Campaign win: World Heritage Committee upholds most protections for Selous Game Reserve economy and environment | WWF

Campaign win: World Heritage Committee upholds most protections for Selous Game Reserve economy and environment

Posted on 06 July 2017
Selous Game Reserve, Tanzania.
© Greg Armfield
Krakow, Poland - Over a million people’s livelihoods and the outstanding wildlife of Selous Game Reserve now face a reduced threat of industrial activities, following latest discussions about its future at the 41st session of the World Heritage Committee in Krakow this week.

The UNESCO World Heritage Committee commended the Tanzanian government on their anti-poaching efforts and welcomed their continued commitment to increase elephant population numbers within Selous.

However, while Tanzania’s work to safeguard Selous’ elephants are to be applauded, the government is also pushing forward with plans that threaten the Selous.

Noting that proposed developments could wipe out vast areas of the World Heritage site, the committee has requested that Tanzania prepare a comprehensive strategic environmental assessment regarding the proposed Stiegler’s Gorge dam, and requested that they consider other options for power generation.

One of the last great African wildernesses, Selous Game Reserve in Tanzania is home to globally important populations of elephants, lions, hippos and African wild dogs. It has a huge opportunity for sustainable development, through tourism and other means which avoid large scale damage. However, industrial scale poaching, as well as other unsustainable industrial activities, can negatively affect livelihoods and the outstanding value of the area, and fears are growing for the future of this World Heritage Site.

Dr Colman O’Criodain, WWF Wildlife Policy Manager, said “We want Tanzania and the Selous Game Reserve to develop, but sustainably, without risking the outstanding value of the site. We are working with the government, and its heartening to see a fall in poaching.

“However, a number of oil and gas concessions have been issued for Selous and there are other industrial scale activities proposed in the Reserve that would impact the spaces elephants and wildlife need to live.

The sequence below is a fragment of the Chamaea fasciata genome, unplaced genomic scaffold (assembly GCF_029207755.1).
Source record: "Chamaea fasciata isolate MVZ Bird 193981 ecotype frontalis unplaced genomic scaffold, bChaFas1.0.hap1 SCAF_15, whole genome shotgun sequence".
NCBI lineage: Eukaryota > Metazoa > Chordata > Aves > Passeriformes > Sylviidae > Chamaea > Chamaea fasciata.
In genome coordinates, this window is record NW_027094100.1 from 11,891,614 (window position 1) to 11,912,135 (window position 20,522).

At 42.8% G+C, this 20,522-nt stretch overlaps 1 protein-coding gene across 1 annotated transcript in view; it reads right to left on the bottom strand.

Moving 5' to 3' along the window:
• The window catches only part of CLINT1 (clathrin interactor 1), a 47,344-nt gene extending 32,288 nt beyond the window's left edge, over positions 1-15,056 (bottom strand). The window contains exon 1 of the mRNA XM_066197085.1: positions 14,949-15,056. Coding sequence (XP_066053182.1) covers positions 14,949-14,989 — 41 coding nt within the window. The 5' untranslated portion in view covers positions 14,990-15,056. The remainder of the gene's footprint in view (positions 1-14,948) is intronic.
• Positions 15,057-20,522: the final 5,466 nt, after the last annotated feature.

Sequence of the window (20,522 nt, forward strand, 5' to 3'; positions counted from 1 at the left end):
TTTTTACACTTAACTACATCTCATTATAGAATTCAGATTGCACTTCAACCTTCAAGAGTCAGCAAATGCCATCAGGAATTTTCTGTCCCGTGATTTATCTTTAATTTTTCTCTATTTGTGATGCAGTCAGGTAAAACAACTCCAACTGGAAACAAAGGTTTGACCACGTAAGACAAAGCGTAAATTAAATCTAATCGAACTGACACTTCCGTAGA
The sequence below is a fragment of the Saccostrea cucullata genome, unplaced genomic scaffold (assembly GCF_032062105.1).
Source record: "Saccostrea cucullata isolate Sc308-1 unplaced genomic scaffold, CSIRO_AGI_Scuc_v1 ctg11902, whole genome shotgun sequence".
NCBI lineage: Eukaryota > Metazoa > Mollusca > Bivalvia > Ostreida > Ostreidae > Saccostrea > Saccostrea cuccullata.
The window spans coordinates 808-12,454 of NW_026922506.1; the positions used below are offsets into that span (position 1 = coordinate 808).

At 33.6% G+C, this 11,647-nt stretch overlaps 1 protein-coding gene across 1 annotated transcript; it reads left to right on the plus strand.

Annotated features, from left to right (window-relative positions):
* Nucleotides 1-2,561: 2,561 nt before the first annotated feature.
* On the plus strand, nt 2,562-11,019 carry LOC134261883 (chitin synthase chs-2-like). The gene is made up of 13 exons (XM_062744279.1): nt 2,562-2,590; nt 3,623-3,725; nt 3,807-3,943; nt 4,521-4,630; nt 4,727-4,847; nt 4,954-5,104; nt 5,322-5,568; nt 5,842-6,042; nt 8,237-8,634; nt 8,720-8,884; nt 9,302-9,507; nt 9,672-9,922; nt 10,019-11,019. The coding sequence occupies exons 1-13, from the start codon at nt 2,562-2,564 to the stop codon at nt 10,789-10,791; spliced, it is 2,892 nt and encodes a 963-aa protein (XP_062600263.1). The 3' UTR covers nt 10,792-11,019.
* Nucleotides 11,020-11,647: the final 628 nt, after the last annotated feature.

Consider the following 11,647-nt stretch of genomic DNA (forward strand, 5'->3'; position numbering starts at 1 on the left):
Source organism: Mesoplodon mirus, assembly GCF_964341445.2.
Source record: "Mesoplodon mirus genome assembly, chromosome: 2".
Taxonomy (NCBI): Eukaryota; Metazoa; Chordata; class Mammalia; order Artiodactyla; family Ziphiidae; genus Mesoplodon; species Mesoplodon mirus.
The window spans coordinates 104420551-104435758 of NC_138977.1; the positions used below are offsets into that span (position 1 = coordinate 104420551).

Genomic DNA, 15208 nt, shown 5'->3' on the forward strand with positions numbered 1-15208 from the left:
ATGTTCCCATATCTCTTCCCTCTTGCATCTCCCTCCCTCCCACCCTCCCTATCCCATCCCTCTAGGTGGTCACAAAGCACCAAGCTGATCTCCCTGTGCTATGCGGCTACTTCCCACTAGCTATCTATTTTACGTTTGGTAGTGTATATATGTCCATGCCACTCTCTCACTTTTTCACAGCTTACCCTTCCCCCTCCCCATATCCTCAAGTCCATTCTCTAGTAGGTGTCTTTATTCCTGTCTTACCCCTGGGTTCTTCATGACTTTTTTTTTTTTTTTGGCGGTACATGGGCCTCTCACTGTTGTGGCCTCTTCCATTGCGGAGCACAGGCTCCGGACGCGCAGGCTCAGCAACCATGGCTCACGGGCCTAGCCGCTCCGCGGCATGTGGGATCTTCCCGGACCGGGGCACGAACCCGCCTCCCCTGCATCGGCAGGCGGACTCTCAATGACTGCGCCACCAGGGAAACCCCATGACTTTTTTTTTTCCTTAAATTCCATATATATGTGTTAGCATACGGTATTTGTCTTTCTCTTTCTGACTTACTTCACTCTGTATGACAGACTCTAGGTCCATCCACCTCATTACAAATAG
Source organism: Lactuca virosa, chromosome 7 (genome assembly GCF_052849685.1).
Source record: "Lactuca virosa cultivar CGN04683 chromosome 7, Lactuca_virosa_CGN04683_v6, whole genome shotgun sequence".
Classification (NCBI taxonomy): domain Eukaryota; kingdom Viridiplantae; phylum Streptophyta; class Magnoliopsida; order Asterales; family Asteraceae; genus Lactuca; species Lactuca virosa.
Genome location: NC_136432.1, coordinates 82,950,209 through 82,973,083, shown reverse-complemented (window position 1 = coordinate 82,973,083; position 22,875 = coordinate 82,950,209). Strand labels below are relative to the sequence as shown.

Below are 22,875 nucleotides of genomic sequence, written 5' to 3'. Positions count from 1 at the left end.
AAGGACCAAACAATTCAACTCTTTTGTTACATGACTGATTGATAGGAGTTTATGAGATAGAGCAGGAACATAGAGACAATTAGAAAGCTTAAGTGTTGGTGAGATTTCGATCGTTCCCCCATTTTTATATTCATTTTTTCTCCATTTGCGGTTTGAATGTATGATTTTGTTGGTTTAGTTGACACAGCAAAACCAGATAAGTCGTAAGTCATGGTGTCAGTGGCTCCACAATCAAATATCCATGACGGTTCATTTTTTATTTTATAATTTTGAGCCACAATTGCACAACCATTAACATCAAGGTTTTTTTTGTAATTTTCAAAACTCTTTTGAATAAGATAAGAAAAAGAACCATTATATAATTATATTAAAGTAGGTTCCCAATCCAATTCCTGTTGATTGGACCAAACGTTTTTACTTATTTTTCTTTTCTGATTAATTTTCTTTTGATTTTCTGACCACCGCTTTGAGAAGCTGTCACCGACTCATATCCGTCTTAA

“We are calling for the government to carry out a Strategic Environmental Assessment on the Larger Selous Ecosystem to ensure all wider impacts are identified and considered before any decisions are made. Such an assessment should include evaluations of the alternatives.”

In 2014, UNESCO placed Selous on its List of World Heritage in Danger due to the severity of elephant poaching. WWF is calling for greater effort in combatting wildlife crime, an assessment of the impacts of proposed industrial activities, investment in sustainable tourism infrastructure, and an equitable distribution of benefits to nearby communities.

Aslihan Tumer, head of campaigns at WWF International, said “This issue is not an issue unique to Tanzania. Nearly half of all World Heritage sites worldwide are seeing ongoing pressure from large-scale, and potentially harmful, industrialization, in-spite of the clear economic and social value these properties provide locally, nationally and globally. We encourage the committee to be consistent in protecting the future capacity of all these sites to continue providing outstanding universal value to all humanity”.

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For more information, please contact:
Scott Edwards | WWF International | | +44 7887 954116

Notes to Editors:
Images are available here.

See WWF’s earlier statement on this World Heritage site, released last week.
Read WWF’s statement from the UNESCO meeting relating to Donana National Park.

A WWF report “Protecting people through nature: places of world natural heritage as a driver of sustainable development” published last year as part of the Saving Our Shared Heritage campaign showed that nearly half of the world's natural heritage sites are endangered by harmful industrial activities.

The draft decision relating to Białowieża Forest is to be considered at the 41st session of the World Heritage Committee in Poland on Wednesday 5 July can be found here.
Selous Game Reserve, Tanzania.
© Greg Armfield Enlarge
The Selous World Heritage site has lost 90% of its elephants to ivory poaching syndicates.
© WWF / Gary Roberts / Almay Stock Photo Enlarge

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